ANDRES BOLADO could see the economic sense in the Chancellor's 'imaginative' Budget and hoped that the measures would reinforce the recovery.
But as an unemployed manager whose savings are running out, he was looking for immediate assistance. 'In terms of help for people like myself to find a job and reduce the anxieties while we are looking for work there is not much in it at all.
'If I can survive until his measures take effect and work their way through the economy, it will be good. There are some nice touches, spending on infrastructure, help to small business and for exporters. But people like me are concerned with the short term and he hasn't done a thing.'
The biggest blow for Mr Bolado, 43, is the increase in petrol tax - an extra pounds 4 a week for his trips for interviews and 'networking' contacts.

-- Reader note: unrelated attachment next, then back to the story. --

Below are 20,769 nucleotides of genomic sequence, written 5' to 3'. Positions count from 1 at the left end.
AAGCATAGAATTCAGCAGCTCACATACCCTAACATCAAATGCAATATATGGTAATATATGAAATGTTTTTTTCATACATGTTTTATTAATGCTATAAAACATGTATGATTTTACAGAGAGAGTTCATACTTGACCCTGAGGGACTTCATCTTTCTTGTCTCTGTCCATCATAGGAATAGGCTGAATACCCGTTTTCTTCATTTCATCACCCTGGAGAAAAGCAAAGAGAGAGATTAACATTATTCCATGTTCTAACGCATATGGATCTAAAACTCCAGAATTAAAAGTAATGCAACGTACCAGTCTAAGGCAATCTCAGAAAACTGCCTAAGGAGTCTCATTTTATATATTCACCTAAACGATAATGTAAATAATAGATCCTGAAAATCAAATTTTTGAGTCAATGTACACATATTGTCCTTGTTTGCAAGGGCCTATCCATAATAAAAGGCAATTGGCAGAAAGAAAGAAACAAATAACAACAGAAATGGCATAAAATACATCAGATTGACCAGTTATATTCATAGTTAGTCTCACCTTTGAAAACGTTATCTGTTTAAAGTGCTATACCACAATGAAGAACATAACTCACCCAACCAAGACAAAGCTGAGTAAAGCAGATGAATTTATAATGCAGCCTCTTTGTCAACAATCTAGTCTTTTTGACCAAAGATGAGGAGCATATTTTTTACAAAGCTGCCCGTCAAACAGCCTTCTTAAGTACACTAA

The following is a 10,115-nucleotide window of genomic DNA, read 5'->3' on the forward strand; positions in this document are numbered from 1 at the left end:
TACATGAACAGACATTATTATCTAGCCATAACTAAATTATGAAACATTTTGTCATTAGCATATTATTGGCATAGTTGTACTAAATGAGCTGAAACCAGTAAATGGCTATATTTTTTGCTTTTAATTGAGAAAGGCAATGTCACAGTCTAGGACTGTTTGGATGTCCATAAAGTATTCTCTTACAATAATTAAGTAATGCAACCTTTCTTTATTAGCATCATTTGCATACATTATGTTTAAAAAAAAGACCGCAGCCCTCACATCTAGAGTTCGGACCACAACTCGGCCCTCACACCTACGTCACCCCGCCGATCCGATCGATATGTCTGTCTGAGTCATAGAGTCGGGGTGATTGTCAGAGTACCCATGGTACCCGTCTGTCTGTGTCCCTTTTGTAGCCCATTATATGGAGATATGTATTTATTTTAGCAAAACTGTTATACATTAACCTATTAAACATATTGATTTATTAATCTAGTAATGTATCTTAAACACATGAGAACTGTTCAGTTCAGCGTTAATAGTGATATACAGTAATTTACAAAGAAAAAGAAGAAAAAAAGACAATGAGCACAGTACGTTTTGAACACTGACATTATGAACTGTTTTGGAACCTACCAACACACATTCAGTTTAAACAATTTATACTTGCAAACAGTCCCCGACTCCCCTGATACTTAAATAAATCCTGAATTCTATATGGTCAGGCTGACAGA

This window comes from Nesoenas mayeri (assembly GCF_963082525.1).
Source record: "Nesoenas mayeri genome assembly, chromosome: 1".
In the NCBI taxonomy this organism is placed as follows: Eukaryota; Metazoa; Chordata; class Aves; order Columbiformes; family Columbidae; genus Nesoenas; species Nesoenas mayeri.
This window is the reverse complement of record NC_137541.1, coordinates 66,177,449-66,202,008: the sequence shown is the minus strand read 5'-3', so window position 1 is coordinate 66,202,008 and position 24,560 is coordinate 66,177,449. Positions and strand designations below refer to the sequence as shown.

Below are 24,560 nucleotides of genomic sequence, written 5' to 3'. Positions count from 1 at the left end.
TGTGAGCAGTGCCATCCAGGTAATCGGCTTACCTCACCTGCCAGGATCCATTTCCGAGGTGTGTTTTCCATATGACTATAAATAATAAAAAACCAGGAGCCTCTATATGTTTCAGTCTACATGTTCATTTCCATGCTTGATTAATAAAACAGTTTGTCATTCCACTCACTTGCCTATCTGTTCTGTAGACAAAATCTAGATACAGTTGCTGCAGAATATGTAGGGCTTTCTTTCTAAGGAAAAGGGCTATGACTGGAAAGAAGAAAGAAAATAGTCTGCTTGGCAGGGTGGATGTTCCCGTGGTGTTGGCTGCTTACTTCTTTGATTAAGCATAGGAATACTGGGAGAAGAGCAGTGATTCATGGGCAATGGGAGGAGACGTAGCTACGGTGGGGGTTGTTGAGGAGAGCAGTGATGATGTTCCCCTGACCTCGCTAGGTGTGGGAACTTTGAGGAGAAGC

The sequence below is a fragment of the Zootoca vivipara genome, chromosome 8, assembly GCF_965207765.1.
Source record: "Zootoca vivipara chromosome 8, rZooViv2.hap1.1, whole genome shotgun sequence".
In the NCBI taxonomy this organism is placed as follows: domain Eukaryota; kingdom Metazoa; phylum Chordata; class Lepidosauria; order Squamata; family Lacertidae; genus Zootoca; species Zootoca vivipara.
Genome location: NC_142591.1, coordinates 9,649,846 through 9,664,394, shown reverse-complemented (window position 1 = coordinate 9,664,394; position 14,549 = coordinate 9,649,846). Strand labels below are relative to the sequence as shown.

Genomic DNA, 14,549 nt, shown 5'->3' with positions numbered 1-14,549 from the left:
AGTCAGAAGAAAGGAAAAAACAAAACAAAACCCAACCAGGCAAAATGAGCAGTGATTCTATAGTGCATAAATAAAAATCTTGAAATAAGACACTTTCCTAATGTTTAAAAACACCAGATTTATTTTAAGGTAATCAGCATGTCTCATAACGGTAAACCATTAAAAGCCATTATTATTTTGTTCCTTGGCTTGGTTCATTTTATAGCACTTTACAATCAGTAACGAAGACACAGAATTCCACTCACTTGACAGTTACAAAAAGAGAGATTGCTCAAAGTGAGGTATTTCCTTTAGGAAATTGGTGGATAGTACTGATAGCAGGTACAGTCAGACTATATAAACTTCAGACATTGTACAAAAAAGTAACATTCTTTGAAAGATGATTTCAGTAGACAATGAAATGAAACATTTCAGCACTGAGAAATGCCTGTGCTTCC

Living seven miles from Bristol with little public transport, he and his wife, Jane, both run cars. They have two children, Catharine, nine, and Andresito, six.
Mr Bolado was made redundant from Royal Life Insurance in November.
The family survives on savings, a small redundancy payment and pounds 43 a week unemployment benefit. Gone are the company car, credit card and pounds 35,000 salary.Reuse content